Watch Part 1. (Thanks NCJ!)
Watch Part 2.
Watch Part 3.
Watch Part 4.
Having not lived in Arcata for nearly four years now, I honestly don't know what the situation has become. This documentary feels a bit sensationalized, complete with dramatic and emotive music and fast cuts. But it also seems pretty accurate when compared to what I've read elsewhere.
Many pot growers (and way too many smokers) often have a misguided sense of entitlement to do what they do simply because they think they're fighting against the injustice of prohibition. The feeling is all the more righteous in Humboldt because pot is quasi-legal there, or at least hyper-tolerated. It's really a shame to see the destruction, as depicted in the documentary, that some of these grow-ops have wrought. I guess I never realized how much damage a careless grower can do to a house -- the mold, the fire danger, the rot. Growers I've known are just more responsible than some, I suppose.
It seems to me that the main problem here is the quasi-legality of pot. Even before it reached that status with the passage of Prop 215, which made medical marijuana legal in California, Humboldt was a haven for pot growers. I also don't know what things were like in the years before 215, but I don't think it was any worse than what's shown in the documentary in terms of number of grow houses. After 215, my guess is that Humboldt's reputation attracted a new wave of growers eager to exploit the already liberal attitude.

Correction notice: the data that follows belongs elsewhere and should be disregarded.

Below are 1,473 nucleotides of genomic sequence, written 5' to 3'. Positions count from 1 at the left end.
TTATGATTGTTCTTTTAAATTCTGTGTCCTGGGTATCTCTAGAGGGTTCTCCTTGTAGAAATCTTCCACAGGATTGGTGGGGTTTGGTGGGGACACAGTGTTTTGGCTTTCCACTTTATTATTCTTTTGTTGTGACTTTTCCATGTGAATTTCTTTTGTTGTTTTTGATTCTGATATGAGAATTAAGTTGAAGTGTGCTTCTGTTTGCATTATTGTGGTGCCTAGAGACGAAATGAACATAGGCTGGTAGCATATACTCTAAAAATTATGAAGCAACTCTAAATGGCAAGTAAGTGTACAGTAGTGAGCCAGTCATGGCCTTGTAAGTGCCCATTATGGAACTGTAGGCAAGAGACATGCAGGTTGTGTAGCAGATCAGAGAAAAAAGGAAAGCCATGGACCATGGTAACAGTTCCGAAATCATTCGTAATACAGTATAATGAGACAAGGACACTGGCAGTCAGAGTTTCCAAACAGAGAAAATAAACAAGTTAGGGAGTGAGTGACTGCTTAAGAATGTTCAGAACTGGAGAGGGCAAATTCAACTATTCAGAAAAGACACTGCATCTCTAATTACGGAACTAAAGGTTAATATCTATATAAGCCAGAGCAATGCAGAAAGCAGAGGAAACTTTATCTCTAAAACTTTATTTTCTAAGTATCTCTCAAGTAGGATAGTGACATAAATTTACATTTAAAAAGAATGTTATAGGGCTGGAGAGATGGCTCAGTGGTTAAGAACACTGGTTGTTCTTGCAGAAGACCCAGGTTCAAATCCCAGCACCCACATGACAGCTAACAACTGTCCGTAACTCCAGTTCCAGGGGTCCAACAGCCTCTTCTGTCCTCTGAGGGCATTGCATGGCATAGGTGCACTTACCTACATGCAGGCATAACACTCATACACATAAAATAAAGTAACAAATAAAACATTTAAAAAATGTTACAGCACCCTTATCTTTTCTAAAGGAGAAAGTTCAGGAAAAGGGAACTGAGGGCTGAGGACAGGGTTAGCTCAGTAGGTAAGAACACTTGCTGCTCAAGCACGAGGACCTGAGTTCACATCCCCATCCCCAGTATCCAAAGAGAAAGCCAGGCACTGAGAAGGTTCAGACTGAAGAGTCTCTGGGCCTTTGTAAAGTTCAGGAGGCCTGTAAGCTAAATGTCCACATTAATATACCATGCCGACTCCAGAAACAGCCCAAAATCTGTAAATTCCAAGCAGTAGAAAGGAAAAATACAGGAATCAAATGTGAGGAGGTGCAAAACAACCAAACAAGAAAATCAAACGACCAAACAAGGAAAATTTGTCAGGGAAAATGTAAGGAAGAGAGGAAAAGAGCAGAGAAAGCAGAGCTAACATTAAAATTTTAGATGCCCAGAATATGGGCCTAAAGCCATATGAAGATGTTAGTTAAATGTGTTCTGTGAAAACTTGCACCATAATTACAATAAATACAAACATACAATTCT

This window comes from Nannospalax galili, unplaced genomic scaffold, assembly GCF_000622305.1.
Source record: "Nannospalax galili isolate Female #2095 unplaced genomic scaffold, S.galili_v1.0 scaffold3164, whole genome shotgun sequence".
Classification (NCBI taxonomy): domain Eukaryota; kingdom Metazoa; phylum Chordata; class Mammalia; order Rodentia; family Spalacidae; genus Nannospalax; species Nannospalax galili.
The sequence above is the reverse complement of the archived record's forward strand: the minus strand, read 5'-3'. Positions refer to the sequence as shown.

But the fact that the drug was/is still technically illegal means growers can still rake in the cash. They have been able to operate in this grey area where pot is both legal and illegal -- liberalized laws make it easier to grow but growers can still get paid from the unregulated black market. A perfect storm, if you will.
One more argument, it seems, for why pot should be fully legalized and regulated -- it's an all-or-nothing endeavor. As mentioned at the end of the documentary, if pot was legalized, all those grow houses would cease to exist. I'm not entirely sure grow-ops would just up and vanish, but at the very least, the trade would not be so lucrative so reckless amateurs would be less inclined to rush up to Humboldt to make a quick buck. If growers had to register with authorities, for example, the potential for damage to a property would be significantly reduced, and if a house was trashed there would be a viable recourse.